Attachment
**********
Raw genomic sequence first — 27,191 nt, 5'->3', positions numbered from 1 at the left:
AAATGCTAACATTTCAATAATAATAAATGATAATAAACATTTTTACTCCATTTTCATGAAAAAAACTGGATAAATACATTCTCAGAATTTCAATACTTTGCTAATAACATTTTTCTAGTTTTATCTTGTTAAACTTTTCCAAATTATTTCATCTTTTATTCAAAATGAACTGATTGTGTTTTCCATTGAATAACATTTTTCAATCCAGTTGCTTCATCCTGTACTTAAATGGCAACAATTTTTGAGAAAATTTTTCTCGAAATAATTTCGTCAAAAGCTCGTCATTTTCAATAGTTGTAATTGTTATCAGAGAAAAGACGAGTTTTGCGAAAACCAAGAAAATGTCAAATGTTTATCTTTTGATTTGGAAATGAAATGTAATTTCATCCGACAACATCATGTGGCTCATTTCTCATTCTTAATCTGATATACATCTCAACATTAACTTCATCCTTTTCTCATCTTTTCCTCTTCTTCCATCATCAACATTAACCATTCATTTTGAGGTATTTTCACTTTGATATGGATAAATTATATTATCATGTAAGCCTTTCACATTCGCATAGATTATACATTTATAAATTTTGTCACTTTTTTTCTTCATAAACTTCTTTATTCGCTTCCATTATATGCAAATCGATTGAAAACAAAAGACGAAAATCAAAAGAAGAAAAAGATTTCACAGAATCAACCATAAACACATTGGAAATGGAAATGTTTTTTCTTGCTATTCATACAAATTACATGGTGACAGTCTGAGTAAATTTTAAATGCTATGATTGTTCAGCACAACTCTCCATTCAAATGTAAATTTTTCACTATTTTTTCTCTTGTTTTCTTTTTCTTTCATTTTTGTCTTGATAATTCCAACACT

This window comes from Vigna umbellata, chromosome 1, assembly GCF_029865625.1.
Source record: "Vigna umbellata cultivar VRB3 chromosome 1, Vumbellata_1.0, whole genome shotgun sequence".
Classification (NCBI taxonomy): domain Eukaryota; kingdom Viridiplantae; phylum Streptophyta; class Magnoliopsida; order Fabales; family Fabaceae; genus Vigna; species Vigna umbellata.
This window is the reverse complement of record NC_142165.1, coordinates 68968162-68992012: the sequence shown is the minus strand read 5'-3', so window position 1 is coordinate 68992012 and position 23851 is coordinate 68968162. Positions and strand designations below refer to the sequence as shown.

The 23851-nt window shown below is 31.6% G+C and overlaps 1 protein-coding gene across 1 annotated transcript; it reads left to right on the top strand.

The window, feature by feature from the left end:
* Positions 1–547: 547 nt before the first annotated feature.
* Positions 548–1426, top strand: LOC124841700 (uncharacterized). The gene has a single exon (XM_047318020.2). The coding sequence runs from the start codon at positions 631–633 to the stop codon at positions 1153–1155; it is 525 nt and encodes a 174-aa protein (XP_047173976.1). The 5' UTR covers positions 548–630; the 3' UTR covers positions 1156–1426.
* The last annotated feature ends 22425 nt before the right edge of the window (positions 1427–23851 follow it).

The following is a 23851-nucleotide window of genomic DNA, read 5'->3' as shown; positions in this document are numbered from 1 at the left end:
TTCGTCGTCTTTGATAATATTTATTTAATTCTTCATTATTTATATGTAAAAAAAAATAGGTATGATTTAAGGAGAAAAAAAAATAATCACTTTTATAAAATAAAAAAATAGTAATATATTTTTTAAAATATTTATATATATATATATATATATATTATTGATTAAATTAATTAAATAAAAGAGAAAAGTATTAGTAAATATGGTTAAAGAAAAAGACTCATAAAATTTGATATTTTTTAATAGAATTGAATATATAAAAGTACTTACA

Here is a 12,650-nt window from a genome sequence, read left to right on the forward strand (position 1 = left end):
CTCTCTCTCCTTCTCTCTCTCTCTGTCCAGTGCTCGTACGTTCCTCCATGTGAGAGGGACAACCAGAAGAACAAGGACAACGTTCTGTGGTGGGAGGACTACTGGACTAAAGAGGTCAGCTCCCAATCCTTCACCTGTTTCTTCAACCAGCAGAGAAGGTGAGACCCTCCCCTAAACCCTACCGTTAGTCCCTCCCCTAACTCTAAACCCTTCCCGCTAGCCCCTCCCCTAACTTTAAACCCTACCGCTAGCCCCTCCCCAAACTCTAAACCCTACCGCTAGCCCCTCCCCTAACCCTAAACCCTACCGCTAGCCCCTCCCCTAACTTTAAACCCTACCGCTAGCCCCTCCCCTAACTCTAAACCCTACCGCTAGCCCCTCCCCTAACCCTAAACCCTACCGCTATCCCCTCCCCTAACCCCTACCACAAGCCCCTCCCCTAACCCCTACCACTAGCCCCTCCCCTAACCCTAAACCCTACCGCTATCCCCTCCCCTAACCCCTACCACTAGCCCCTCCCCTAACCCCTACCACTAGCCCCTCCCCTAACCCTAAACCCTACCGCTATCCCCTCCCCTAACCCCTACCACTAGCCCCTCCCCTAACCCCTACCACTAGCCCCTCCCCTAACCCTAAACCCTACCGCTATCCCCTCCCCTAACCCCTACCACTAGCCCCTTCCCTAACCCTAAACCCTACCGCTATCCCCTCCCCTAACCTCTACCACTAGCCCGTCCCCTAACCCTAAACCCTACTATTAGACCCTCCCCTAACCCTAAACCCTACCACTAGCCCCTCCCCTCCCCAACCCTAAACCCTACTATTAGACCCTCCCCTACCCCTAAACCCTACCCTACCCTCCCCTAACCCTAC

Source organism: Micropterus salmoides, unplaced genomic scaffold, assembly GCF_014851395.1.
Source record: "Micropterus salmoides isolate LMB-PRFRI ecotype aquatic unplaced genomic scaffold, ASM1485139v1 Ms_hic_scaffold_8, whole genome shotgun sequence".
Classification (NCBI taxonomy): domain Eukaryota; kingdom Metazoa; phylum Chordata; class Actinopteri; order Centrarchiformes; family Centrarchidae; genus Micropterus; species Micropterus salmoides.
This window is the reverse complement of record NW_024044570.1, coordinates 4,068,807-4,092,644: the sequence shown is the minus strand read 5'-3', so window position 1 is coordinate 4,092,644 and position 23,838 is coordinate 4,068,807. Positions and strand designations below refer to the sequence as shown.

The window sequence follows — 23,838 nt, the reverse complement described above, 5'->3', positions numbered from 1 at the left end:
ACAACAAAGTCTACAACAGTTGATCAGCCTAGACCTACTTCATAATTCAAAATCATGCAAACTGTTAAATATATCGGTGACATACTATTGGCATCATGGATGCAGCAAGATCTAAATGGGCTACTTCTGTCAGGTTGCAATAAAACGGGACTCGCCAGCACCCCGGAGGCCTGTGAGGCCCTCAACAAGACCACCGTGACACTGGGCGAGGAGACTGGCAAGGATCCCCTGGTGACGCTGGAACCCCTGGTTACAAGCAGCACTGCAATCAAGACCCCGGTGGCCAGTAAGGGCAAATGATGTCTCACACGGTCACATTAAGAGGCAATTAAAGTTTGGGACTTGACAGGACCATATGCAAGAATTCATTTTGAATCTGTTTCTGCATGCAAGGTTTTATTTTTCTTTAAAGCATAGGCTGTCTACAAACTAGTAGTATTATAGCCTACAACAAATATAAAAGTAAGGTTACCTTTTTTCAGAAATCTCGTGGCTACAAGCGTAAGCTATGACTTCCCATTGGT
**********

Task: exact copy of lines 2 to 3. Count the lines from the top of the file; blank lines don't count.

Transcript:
AAATGCTAACATTTCAATAATAATAAATGATAATAAACATTTTTACTCCATTTTCATGAAAAAAACTGGATAAATACATTCTCAGAATTTCAATACTTTGCTAATAACATTTTTCTAGTTTTATCTTGTTAAACTTTTCCAAATTATTTCATCTTTTATTCAAAATGAACTGATTGTGTTTTCCATTGAATAACATTTTTCAATCCAGTTGCTTCATCCTGTACTTAAATGGCAACAATTTTTGAGAAAATTTTTCTCGAAATAATTTCGTCAAAAGCTCGTCATTTTCAATAGTTGTAATTGTTATCAGAGAAAAGACGAGTTTTGCGAAAACCAAGAAAATGTCAAATGTTTATCTTTTGATTTGGAAATGAAATGTAATTTCATCCGACAACATCATGTGGCTCATTTCTCATTCTTAATCTGATATACATCTCAACATTAACTTCATCCTTTTCTCATCTTTTCCTCTTCTTCCATCATCAACATTAACCATTCATTTTGAGGTATTTTCACTTTGATATGGATAAATTATATTATCATGTAAGCCTTTCACATTCGCATAGATTATACATTTATAAATTTTGTCACTTTTTTTCTTCATAAACTTCTTTATTCGCTTCCATTATATGCAAATCGATTGAAAACAAAAGACGAAAATCAAAAGAAGAAAAAGATTTCACAGAATCAACCATAAACACATTGGAAATGGAAATGTTTTTTCTTGCTATTCATACAAATTACATGGTGACAGTCTGAGTAAATTTTAAATGCTATGATTGTTCAGCACAACTCTCCATTCAAATGTAAATTTTTCACTATTTTTTCTCTTGTTTTCTTTTTCTTTCATTTTTGTCTTGATAATTCCAACACT

This window comes from Vigna umbellata, chromosome 1, assembly GCF_029865625.1.